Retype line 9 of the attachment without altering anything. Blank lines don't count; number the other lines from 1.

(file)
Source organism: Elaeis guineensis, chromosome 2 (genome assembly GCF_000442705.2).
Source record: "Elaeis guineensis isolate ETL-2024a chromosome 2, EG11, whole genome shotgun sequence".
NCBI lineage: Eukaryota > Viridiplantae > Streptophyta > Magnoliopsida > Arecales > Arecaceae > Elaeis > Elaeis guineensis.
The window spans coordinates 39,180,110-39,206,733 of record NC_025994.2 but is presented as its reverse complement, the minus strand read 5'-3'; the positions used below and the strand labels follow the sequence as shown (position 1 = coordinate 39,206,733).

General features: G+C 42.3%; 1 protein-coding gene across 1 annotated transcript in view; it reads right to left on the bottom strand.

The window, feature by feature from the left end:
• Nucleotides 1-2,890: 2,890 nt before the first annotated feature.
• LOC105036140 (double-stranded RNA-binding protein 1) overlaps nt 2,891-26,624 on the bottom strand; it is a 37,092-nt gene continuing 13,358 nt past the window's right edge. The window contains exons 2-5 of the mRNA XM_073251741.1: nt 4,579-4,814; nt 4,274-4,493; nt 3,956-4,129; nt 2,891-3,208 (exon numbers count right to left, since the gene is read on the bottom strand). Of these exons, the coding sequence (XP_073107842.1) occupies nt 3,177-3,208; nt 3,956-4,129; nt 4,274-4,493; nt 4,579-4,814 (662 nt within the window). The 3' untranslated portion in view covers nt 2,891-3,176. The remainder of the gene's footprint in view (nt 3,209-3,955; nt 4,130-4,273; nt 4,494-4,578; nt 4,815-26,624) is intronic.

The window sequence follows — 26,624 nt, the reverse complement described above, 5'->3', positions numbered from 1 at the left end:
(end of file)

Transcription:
The window sequence follows — 26,624 nt, the reverse complement described above, 5'->3', positions numbered from 1 at the left end: